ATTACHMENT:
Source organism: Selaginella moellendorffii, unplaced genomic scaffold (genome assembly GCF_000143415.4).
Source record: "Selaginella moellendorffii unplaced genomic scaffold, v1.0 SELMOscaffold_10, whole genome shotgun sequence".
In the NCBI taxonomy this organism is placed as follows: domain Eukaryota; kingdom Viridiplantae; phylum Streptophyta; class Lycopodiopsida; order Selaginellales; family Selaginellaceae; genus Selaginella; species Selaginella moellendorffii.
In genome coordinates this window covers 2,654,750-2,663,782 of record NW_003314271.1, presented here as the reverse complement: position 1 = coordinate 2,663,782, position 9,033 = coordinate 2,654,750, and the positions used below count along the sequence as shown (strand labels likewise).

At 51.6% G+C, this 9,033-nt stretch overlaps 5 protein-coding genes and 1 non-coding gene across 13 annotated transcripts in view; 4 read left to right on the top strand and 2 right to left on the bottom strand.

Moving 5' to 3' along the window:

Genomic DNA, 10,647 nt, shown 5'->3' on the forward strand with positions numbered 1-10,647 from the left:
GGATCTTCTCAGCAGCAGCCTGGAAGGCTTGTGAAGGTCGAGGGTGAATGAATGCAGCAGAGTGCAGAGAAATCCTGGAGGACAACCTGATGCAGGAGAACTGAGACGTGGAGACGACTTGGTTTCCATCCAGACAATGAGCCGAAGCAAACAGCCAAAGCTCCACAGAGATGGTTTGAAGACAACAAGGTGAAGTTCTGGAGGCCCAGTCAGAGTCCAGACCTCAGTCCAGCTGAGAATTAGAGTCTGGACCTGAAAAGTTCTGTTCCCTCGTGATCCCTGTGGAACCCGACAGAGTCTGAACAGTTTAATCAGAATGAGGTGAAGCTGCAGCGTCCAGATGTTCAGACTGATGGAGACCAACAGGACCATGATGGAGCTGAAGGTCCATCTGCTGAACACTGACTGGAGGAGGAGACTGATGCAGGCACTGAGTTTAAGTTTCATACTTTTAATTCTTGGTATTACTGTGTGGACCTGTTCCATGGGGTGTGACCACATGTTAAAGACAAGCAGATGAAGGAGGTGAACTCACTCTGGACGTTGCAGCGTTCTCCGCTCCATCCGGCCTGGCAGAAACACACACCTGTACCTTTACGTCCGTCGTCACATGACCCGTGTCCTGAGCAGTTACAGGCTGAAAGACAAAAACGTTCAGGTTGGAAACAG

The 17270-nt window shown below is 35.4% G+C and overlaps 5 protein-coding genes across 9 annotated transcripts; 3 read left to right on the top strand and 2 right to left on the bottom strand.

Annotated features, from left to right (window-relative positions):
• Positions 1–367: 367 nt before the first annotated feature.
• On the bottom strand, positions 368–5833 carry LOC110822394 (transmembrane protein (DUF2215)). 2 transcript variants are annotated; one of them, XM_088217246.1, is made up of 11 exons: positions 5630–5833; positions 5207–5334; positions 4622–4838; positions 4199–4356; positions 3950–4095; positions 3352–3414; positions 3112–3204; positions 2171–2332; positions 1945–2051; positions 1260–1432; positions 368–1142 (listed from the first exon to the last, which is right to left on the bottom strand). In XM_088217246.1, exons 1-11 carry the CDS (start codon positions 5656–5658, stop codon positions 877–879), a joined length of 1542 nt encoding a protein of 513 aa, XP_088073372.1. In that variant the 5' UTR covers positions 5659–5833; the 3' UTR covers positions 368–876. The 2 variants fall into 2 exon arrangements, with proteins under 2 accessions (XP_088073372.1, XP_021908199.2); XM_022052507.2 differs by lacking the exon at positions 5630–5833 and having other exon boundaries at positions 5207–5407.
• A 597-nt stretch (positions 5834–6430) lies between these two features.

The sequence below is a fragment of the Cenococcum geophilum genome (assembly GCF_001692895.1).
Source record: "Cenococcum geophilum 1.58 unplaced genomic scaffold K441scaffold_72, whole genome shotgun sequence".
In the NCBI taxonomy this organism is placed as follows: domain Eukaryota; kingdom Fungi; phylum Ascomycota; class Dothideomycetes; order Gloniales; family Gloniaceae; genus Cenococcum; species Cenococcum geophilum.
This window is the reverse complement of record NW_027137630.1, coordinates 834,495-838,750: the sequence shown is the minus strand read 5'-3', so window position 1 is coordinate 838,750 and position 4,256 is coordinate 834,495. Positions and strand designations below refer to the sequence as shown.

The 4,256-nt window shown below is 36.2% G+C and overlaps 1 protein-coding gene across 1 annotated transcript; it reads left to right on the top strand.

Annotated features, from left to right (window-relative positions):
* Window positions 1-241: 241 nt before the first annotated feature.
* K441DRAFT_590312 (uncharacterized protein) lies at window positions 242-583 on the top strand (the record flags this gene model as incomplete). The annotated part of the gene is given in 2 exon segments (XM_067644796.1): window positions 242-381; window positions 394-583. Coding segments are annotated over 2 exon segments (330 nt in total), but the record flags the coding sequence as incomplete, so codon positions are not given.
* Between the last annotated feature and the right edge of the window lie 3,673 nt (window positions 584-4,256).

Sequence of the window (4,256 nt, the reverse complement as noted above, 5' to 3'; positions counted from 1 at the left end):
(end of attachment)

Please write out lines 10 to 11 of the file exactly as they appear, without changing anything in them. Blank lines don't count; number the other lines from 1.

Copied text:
Annotated features, from left to right (window-relative positions):
• Positions 1–367: 367 nt before the first annotated feature.